(photo by Make Believe Photgraphy)
Shelley Cuthbert has achieved a certain measure of fame in the Yukon bit of Canada, but not in the way she would have preferred!
Shelley runs a rescue for dogs which require behavioral management. The goal of the rescue is to develop management plans for difficult dogs and adopt them out to people who have the experience and ability to manage such dogs. The rescue also boards other dogs long term, and handles dog control for the First Nations. Which makes the rescue a kind of revolving door for problem and unwanted dogs. Problem is she's been involved in a dispute over the last many months involving a few neighbours who seem to find living next to half a hundred dogs objectionable.
Understandable though that might be, the consequences of their annoyance have been piling up to a ridiculous level, actually to the point of driving Shelley and company from her personally owned home in the unincorporated settlement of Tagish, Yukon.
How this odd situation came about is a long story but to hit the key points: First of all its important to state that Shelley is a fully qualified mental health nurse who through a series of career choices ended up running a dog rescue in the Yukon. Obviously Shelley cares about the well-being of her animals. The evidence for that is everywhere you care to look. Feeding 50 dogs requires a thousand dollars a month for one example.
But nowhere is it more evident than in the fact that Shelley has actually chosen to adopt a homeless lifestyle rather than to take the obvious step of destroying her dogs, as her neighbours and a certain Yukon Judge clearly would have preferred her to do.
The striking thing about the situation is that a hundred years ago anyone owning 50 dogs would have been esteemed rather than despised as a "crazy dog lady" due to the fact that a large number of dogs back then represented success and prosperity. At the time of writing Shelley's whereabouts is unknown. Apparently, nobody but her and her 45 remaining dogs know just where she is, but it does beg the question: just how does one go about hiding 45 dogs?? There would be even more to hide but the courts have ordered at least some of them "euthanized" or "killed", in the local vernacular.
Now picture a woman cradling a 13 yr old dog that saved her daughter's life from CO2 poisoning, in her arms, as it slowly dies due to the lethal cocktail injected into its circulatory system by a veterinarian. Picture her being forced through fines and liens against her personally owned property to watch 4 of the dogs in her care destroyed this way until both the vet and herself were in tears and simply couldn't continue.
Thankfully the owners of the other 6 dogs came forward and spared her the ordeal of watching them die too. Unbelievably, Shelley has been held in contempt of court for Not following the courts order to have all the dogs in her care destroyed! Contempt of court! Are we North Korea? Yes it is annoying to be woken at 5 AM by the neighbours barking dogs, but using the court to force a woman to destroy her own family, for that is what a pet is to a single person, surely is a bit of overkill? And how is it even legally possible for the territorial court to force anyone to do anything regarding personal property in an unincorporated village? This has got to be one of the most ridiculous cases of coerced Gov't overreach ever attained in the once free Yukon.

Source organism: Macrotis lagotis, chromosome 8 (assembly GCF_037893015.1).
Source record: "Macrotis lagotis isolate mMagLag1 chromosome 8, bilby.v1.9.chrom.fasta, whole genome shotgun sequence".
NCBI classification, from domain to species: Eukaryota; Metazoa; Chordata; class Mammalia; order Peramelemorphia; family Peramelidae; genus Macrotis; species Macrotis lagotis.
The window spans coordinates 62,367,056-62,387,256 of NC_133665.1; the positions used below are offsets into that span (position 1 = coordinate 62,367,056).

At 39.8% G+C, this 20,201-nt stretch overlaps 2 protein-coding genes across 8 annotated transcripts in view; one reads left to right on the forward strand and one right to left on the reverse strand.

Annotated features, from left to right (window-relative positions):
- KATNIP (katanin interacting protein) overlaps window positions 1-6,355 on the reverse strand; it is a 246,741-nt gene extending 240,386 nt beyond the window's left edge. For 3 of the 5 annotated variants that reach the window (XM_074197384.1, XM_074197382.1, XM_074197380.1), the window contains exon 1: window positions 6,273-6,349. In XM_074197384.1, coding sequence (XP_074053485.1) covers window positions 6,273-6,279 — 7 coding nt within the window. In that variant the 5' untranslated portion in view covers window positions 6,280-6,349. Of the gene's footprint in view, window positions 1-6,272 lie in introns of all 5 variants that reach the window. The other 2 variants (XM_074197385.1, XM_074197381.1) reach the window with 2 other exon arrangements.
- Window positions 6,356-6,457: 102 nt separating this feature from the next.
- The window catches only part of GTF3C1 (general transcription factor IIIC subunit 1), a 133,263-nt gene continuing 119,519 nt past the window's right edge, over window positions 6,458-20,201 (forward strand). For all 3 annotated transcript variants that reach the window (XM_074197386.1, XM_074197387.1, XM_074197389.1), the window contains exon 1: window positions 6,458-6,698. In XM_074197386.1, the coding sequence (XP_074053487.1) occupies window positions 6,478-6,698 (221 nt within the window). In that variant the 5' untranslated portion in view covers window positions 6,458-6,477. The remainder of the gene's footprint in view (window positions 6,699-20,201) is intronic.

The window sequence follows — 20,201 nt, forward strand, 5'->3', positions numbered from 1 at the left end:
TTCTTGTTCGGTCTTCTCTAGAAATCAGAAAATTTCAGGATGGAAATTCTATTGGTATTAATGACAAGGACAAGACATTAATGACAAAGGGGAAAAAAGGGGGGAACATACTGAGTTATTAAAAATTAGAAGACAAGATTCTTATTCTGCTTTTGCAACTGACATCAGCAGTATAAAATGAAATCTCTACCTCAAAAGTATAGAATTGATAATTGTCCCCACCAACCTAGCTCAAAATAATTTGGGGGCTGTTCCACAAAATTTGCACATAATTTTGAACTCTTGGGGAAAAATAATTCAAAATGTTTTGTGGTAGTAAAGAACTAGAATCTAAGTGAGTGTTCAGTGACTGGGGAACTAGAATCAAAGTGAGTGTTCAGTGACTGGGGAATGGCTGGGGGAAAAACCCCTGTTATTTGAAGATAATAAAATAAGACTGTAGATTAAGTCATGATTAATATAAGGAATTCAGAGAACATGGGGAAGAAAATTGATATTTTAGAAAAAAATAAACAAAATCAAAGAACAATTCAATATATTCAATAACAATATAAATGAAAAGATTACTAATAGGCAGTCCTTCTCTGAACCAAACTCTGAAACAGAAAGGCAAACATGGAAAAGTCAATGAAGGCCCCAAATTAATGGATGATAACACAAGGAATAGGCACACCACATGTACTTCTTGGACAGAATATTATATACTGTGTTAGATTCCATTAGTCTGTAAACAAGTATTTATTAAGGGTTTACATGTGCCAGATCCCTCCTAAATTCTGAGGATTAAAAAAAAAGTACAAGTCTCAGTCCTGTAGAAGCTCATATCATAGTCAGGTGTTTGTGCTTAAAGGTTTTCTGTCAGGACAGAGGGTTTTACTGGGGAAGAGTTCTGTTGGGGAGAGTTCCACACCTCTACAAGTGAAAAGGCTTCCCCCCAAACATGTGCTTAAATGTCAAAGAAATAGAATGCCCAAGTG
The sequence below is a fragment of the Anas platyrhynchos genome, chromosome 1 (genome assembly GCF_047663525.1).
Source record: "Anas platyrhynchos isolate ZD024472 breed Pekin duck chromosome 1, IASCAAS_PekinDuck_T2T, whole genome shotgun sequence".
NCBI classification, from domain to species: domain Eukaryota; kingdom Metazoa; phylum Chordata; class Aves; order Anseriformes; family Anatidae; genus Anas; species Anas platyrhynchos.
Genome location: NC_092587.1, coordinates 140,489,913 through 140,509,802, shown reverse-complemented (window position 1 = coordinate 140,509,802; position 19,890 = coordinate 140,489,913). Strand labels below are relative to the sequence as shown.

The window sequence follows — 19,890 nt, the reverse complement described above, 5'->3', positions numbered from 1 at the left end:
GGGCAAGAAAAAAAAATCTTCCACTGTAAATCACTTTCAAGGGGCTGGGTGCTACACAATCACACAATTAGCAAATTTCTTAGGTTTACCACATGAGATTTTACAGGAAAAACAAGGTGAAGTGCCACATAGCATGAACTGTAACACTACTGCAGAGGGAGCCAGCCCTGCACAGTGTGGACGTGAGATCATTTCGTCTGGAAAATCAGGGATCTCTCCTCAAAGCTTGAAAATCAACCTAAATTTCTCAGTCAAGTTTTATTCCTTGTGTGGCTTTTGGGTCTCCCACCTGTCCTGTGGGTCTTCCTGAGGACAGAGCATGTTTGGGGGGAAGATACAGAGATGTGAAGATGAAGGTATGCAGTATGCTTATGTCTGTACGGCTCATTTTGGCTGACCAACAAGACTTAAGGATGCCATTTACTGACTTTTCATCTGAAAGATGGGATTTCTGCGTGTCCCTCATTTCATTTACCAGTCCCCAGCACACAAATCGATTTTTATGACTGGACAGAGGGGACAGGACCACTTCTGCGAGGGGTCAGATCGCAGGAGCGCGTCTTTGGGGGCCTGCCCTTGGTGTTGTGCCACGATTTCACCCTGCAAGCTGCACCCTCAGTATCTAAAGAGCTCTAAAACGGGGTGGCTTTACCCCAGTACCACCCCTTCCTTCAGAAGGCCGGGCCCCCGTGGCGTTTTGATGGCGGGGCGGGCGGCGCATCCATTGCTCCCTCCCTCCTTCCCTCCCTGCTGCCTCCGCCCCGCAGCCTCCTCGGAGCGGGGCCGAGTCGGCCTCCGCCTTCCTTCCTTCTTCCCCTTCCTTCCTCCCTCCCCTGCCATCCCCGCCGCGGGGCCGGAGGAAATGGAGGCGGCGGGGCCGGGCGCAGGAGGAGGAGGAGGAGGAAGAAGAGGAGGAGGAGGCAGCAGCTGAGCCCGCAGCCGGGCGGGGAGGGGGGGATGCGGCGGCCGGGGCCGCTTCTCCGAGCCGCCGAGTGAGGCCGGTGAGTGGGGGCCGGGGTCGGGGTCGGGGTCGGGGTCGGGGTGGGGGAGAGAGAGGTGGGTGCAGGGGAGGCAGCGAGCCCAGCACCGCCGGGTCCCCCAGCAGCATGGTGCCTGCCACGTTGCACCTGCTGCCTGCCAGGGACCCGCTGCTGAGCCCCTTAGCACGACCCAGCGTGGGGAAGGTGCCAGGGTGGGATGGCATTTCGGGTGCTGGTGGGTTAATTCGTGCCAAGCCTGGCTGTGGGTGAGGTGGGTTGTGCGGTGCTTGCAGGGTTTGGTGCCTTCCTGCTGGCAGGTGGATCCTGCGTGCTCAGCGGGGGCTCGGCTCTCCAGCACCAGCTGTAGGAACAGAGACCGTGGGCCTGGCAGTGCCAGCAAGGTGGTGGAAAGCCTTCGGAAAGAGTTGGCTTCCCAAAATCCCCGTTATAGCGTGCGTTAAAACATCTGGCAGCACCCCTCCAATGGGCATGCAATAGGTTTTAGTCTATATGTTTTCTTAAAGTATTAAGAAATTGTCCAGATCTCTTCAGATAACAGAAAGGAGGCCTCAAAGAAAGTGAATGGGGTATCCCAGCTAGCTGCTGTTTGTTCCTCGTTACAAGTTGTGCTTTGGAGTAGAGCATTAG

As for Shelley, she's keeping up an amazingly positive attitude where many would simply despair, while she looks for a new situation for herself and her rather large and motley "dogteam" A place more isolated from neighbours, with any kind of rude shelter would be more than attractive to her at this point. And she can pay some rent. Any takers?
This head-scratcher makes you wonder though: was no other solution possible? What if the territory had made an offer of swapping her property for something less developed and more remote for instance? And what's with neighbours who choose to involve authorities in annoyance issues rather than taking a six-pack over and sitting down face to face to discuss the situation? Might that have prevented this sad scenario?
Follows a brief statement from Shelley Cuthbert herself: (slightly edited) "The dogs remaining at the time if the court case were my personal, other people's, and dogs whom do not meet the criteria set out by the Yukon government to be adopted. I choose to be homeless to prevent healthy dogs from losing their lives. (I agree the neighbours were adamant my dogs be handed over when the courts and everyone else were informed they would be killed) The vet was very empathic to the situation and supportive. There were 6 other dogs that previous owners requested they have the opportunity to euthanize (even though they had been surrendered to the rescue). These dogs were like my personal and had been with me for many yrs. In total 10 dogs lost their lives due to a court order demanding I surrender dogs to the government even though they did not meet their criteria to be safely adopted out due to liability issues. This effectively condemned them to death. It also needs to be said the neighbours are only seasonal and one neighbours lit is empty as he lives elsewhere. The one seasonal couple comes over on tourist visa every year. The neighbour who testified lives in Whitehorse and appears in Tagish periodically. The other two neighbours are also seasonal."
Come on Yukoners, in the spirit of this great region, lets find a better solution for Shelley and her animals than this!